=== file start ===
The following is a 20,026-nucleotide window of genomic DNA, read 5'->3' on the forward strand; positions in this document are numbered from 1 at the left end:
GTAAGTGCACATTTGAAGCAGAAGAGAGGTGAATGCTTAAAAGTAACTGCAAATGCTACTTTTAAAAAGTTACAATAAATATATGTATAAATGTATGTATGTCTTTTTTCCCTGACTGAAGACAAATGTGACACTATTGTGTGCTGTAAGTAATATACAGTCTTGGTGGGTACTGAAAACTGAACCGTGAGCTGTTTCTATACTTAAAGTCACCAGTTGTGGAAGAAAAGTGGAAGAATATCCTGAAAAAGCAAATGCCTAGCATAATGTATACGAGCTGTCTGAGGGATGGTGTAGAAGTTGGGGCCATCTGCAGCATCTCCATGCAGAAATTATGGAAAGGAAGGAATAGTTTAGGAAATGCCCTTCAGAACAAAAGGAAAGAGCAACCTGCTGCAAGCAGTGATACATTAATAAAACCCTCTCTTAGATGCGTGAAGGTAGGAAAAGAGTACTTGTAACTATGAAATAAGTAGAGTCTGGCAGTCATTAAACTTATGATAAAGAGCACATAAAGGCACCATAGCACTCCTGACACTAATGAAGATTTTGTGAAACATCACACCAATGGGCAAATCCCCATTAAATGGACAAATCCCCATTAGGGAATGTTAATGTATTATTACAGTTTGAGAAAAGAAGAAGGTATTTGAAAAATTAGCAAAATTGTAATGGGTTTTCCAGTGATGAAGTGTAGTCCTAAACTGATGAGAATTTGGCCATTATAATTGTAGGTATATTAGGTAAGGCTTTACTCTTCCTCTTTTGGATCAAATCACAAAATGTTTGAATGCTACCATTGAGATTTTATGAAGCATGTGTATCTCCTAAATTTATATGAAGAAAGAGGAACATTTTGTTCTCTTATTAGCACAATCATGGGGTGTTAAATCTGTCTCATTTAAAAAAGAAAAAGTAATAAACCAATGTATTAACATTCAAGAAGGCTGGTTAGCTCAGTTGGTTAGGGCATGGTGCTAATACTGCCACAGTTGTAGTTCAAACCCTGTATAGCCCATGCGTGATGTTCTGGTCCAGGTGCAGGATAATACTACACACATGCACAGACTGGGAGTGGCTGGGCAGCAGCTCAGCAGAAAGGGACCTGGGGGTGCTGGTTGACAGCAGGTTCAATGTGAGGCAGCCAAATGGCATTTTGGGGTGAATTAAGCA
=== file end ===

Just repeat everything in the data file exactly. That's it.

The following is a 20,026-nucleotide window of genomic DNA, read 5'->3' on the forward strand; positions in this document are numbered from 1 at the left end:
GTAAGTGCACATTTGAAGCAGAAGAGAGGTGAATGCTTAAAAGTAACTGCAAATGCTACTTTTAAAAAGTTACAATAAATATATGTATAAATGTATGTATGTCTTTTTTCCCTGACTGAAGACAAATGTGACACTATTGTGTGCTGTAAGTAATATACAGTCTTGGTGGGTACTGAAAACTGAACCGTGAGCTGTTTCTATACTTAAAGTCACCAGTTGTGGAAGAAAAGTGGAAGAATATCCTGAAAAAGCAAATGCCTAGCATAATGTATACGAGCTGTCTGAGGGATGGTGTAGAAGTTGGGGCCATCTGCAGCATCTCCATGCAGAAATTATGGAAAGGAAGGAATAGTTTAGGAAATGCCCTTCAGAACAAAAGGAAAGAGCAACCTGCTGCAAGCAGTGATACATTAATAAAACCCTCTCTTAGATGCGTGAAGGTAGGAAAAGAGTACTTGTAACTATGAAATAAGTAGAGTCTGGCAGTCATTAAACTTATGATAAAGAGCACATAAAGGCACCATAGCACTCCTGACACTAATGAAGATTTTGTGAAACATCACACCAATGGGCAAATCCCCATTAAATGGACAAATCCCCATTAGGGAATGTTAATGTATTATTACAGTTTGAGAAAAGAAGAAGGTATTTGAAAAATTAGCAAAATTGTAATGGGTTTTCCAGTGATGAAGTGTAGTCCTAAACTGATGAGAATTTGGCCATTATAATTGTAGGTATATTAGGTAAGGCTTTACTCTTCCTCTTTTGGATCAAATCACAAAATGTTTGAATGCTACCATTGAGATTTTATGAAGCATGTGTATCTCCTAAATTTATATGAAGAAAGAGGAACATTTTGTTCTCTTATTAGCACAATCATGGGGTGTTAAATCTGTCTCATTTAAAAAAGAAAAAGTAATAAACCAATGTATTAACATTCAAGAAGGCTGGTTAGCTCAGTTGGTTAGGGCATGGTGCTAATACTGCCACAGTTGTAGTTCAAACCCTGTATAGCCCATGCGTGATGTTCTGGTCCAGGTGCAGGATAATACTACACACATGCACAGACTGGGAGTGGCTGGGCAGCAGCTCAGCAGAAAGGGACCTGGGGGTGCTGGTTGACAGCAGGTTCAATGTGAGGCAGCCAAATGGCATTTTGGGGTGAATTAAGCA